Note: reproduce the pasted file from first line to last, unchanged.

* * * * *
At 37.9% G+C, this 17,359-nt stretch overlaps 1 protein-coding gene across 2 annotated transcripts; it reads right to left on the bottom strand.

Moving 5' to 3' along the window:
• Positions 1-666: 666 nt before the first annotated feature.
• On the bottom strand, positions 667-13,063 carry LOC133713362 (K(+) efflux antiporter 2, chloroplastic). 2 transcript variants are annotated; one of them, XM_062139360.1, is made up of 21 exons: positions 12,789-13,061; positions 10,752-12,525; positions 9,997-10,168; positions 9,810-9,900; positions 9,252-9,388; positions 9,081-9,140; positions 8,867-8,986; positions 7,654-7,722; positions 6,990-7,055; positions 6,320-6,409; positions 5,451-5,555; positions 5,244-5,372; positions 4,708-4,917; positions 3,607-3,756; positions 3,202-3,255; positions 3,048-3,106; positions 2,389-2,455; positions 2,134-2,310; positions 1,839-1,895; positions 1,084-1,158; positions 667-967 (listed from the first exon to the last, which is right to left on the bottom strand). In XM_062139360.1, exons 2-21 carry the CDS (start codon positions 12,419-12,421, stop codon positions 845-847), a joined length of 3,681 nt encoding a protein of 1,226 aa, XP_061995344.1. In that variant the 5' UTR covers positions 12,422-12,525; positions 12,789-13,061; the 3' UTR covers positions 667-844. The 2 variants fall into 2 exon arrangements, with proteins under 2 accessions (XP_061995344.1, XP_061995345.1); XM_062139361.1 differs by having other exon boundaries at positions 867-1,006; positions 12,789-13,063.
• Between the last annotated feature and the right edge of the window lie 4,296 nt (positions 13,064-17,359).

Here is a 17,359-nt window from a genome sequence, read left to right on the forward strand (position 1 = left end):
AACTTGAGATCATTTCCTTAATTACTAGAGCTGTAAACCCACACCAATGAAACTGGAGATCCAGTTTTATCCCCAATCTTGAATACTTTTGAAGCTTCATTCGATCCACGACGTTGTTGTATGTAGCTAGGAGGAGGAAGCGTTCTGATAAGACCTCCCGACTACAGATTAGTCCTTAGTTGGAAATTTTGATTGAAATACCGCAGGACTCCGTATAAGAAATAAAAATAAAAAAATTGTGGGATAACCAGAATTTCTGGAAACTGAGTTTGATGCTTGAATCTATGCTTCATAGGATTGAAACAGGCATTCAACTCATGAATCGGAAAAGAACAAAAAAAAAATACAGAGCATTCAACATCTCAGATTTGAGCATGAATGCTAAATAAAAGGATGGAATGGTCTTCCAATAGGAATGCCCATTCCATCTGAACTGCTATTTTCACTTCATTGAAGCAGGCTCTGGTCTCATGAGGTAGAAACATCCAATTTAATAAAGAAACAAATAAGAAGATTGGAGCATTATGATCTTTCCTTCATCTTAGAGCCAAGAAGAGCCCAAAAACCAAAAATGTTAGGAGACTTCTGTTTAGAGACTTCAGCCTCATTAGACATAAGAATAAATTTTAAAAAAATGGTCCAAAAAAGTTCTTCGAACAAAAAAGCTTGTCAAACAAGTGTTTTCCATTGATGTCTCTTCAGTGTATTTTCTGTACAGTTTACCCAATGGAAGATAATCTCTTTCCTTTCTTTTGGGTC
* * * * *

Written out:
At 37.9% G+C, this 17,359-nt stretch overlaps 1 protein-coding gene across 2 annotated transcripts; it reads right to left on the bottom strand.

Moving 5' to 3' along the window:
• Positions 1-666: 666 nt before the first annotated feature.
• On the bottom strand, positions 667-13,063 carry LOC133713362 (K(+) efflux antiporter 2, chloroplastic). 2 transcript variants are annotated; one of them, XM_062139360.1, is made up of 21 exons: positions 12,789-13,061; positions 10,752-12,525; positions 9,997-10,168; positions 9,810-9,900; positions 9,252-9,388; positions 9,081-9,140; positions 8,867-8,986; positions 7,654-7,722; positions 6,990-7,055; positions 6,320-6,409; positions 5,451-5,555; positions 5,244-5,372; positions 4,708-4,917; positions 3,607-3,756; positions 3,202-3,255; positions 3,048-3,106; positions 2,389-2,455; positions 2,134-2,310; positions 1,839-1,895; positions 1,084-1,158; positions 667-967 (listed from the first exon to the last, which is right to left on the bottom strand). In XM_062139360.1, exons 2-21 carry the CDS (start codon positions 12,419-12,421, stop codon positions 845-847), a joined length of 3,681 nt encoding a protein of 1,226 aa, XP_061995344.1. In that variant the 5' UTR covers positions 12,422-12,525; positions 12,789-13,061; the 3' UTR covers positions 667-844. The 2 variants fall into 2 exon arrangements, with proteins under 2 accessions (XP_061995344.1, XP_061995345.1); XM_062139361.1 differs by having other exon boundaries at positions 867-1,006; positions 12,789-13,063.
• Between the last annotated feature and the right edge of the window lie 4,296 nt (positions 13,064-17,359).

Here is a 17,359-nt window from a genome sequence, read left to right on the forward strand (position 1 = left end):
AACTTGAGATCATTTCCTTAATTACTAGAGCTGTAAACCCACACCAATGAAACTGGAGATCCAGTTTTATCCCCAATCTTGAATACTTTTGAAGCTTCATTCGATCCACGACGTTGTTGTATGTAGCTAGGAGGAGGAAGCGTTCTGATAAGACCTCCCGACTACAGATTAGTCCTTAGTTGGAAATTTTGATTGAAATACCGCAGGACTCCGTATAAGAAATAAAAATAAAAAAATTGTGGGATAACCAGAATTTCTGGAAACTGAGTTTGATGCTTGAATCTATGCTTCATAGGATTGAAACAGGCATTCAACTCATGAATCGGAAAAGAACAAAAAAAAAATACAGAGCATTCAACATCTCAGATTTGAGCATGAATGCTAAATAAAAGGATGGAATGGTCTTCCAATAGGAATGCCCATTCCATCTGAACTGCTATTTTCACTTCATTGAAGCAGGCTCTGGTCTCATGAGGTAGAAACATCCAATTTAATAAAGAAACAAATAAGAAGATTGGAGCATTATGATCTTTCCTTCATCTTAGAGCCAAGAAGAGCCCAAAAACCAAAAATGTTAGGAGACTTCTGTTTAGAGACTTCAGCCTCATTAGACATAAGAATAAATTTTAAAAAAATGGTCCAAAAAAGTTCTTCGAACAAAAAAGCTTGTCAAACAAGTGTTTTCCATTGATGTCTCTTCAGTGTATTTTCTGTACAGTTTACCCAATGGAAGATAATCTCTTTCCTTTCTTTTGGGTC